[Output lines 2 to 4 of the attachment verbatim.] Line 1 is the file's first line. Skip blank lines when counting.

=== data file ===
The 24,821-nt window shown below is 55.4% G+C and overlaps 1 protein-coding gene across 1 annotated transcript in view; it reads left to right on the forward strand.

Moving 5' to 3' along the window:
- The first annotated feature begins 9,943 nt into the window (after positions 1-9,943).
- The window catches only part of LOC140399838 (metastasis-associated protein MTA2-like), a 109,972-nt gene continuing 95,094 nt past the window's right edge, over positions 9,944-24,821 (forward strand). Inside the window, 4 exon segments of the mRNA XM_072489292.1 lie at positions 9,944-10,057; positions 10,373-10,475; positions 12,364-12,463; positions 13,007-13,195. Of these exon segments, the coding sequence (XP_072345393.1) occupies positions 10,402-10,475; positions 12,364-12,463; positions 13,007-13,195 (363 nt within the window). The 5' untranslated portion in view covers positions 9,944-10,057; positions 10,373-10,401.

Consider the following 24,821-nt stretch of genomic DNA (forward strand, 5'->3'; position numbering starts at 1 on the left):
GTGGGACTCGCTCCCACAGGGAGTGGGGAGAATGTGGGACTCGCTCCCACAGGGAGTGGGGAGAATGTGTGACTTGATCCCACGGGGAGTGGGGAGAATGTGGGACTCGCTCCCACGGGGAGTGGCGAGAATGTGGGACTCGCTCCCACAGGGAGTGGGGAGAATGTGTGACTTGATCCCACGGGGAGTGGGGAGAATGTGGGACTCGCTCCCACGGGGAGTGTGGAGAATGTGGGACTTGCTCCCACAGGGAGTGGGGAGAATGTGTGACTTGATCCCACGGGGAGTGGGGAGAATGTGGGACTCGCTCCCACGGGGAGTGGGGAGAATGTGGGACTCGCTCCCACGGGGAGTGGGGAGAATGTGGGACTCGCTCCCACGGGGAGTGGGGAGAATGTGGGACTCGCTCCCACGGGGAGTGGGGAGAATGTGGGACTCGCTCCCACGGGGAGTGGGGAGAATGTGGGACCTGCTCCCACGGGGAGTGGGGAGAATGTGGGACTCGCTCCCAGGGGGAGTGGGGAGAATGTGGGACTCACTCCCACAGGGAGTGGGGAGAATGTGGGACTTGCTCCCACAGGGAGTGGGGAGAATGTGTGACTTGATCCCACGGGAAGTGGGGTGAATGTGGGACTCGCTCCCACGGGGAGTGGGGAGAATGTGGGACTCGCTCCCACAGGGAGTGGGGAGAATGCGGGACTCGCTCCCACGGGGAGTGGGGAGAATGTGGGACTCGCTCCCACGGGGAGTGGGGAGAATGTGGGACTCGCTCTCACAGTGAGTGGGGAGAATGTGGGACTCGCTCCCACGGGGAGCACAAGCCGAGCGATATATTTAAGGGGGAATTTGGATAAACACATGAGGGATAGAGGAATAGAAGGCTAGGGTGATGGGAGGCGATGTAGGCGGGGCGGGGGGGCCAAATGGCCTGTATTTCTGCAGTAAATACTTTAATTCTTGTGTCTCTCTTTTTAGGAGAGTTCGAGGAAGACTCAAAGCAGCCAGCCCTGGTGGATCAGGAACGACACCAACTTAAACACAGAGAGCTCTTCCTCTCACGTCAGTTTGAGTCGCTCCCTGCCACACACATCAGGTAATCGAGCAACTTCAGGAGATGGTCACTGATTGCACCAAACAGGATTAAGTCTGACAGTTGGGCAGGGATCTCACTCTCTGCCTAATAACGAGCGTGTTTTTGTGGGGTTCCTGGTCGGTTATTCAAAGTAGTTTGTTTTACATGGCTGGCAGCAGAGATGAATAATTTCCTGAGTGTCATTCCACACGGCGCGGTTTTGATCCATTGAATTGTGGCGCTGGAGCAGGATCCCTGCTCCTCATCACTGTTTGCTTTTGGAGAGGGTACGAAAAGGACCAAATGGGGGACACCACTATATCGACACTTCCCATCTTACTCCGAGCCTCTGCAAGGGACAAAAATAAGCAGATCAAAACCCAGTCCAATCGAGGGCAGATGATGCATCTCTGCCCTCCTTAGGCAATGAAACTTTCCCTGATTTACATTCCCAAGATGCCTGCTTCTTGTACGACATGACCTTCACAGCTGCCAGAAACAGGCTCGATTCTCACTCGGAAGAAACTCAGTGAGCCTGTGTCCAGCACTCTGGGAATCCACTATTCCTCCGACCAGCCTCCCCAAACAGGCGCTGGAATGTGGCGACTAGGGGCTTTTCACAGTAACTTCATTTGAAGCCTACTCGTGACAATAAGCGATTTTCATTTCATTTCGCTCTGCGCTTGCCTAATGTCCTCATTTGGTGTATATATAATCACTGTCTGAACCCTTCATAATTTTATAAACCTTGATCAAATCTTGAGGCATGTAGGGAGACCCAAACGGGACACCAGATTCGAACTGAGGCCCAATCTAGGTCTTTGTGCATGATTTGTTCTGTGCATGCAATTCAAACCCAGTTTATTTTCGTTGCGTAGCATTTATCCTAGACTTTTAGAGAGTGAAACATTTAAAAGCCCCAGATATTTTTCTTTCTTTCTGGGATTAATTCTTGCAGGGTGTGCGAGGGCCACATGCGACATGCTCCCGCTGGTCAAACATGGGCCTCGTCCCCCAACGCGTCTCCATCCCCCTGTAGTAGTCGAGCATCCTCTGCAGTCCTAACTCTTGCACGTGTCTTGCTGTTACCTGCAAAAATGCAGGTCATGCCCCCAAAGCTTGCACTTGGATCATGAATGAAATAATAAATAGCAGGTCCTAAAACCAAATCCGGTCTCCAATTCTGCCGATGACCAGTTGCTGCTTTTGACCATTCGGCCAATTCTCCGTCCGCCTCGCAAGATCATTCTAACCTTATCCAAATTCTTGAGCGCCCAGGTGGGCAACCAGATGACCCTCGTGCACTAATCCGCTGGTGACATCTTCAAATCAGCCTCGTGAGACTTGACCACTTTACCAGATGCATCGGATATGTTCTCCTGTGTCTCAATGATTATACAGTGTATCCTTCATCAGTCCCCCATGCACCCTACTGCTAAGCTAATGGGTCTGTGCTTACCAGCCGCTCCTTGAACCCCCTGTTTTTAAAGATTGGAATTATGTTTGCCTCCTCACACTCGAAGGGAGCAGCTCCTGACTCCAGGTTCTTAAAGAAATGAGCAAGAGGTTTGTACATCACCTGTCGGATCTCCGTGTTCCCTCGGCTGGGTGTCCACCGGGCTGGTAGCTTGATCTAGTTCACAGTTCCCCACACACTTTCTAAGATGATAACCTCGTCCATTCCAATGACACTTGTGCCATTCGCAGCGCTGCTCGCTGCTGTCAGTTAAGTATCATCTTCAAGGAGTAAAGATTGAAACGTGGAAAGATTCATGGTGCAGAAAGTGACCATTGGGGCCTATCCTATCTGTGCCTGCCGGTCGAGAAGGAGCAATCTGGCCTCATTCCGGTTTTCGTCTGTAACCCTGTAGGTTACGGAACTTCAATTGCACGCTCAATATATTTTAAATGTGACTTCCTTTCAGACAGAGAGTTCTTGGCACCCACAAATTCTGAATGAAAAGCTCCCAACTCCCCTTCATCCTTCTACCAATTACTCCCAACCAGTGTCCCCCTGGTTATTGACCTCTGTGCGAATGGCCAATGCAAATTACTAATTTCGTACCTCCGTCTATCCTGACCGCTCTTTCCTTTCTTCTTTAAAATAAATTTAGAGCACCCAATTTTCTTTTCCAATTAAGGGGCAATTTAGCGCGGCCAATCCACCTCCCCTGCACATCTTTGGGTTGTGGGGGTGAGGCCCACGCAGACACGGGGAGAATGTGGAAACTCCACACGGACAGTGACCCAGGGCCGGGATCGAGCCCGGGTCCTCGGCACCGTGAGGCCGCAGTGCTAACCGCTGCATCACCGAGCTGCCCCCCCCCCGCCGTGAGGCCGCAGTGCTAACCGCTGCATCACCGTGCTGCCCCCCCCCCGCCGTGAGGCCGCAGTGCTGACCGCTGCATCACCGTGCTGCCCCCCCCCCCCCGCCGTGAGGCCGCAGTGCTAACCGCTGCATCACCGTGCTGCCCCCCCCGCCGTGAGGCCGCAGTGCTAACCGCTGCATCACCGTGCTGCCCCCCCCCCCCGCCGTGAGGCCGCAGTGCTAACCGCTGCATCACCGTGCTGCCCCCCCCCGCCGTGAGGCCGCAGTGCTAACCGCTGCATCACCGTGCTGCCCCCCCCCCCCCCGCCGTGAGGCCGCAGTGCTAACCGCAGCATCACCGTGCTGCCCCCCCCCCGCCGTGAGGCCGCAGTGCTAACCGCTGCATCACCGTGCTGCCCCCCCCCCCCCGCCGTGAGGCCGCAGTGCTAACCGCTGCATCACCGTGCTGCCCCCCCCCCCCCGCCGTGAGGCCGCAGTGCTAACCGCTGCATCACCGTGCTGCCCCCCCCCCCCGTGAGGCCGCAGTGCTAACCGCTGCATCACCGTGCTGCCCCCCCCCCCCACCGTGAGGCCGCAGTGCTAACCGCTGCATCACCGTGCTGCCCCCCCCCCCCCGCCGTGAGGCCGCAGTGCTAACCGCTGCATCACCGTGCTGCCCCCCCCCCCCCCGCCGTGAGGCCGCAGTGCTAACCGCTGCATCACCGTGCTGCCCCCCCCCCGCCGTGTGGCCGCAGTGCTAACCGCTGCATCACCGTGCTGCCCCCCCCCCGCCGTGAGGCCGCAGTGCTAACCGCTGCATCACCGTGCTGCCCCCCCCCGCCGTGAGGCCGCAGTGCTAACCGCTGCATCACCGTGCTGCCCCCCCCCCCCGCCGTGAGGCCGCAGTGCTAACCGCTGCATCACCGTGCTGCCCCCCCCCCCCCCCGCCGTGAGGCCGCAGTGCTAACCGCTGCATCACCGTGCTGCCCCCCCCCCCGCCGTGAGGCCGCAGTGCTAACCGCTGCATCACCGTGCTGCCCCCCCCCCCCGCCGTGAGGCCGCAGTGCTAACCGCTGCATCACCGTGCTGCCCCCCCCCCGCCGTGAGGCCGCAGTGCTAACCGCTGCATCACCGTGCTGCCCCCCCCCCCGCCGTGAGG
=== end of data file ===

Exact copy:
Moving 5' to 3' along the window:
- The first annotated feature begins 9,943 nt into the window (after positions 1-9,943).
- The window catches only part of LOC140399838 (metastasis-associated protein MTA2-like), a 109,972-nt gene continuing 95,094 nt past the window's right edge, over positions 9,944-24,821 (forward strand). Inside the window, 4 exon segments of the mRNA XM_072489292.1 lie at positions 9,944-10,057; positions 10,373-10,475; positions 12,364-12,463; positions 13,007-13,195. Of these exon segments, the coding sequence (XP_072345393.1) occupies positions 10,402-10,475; positions 12,364-12,463; positions 13,007-13,195 (363 nt within the window). The 5' untranslated portion in view covers positions 9,944-10,057; positions 10,373-10,401.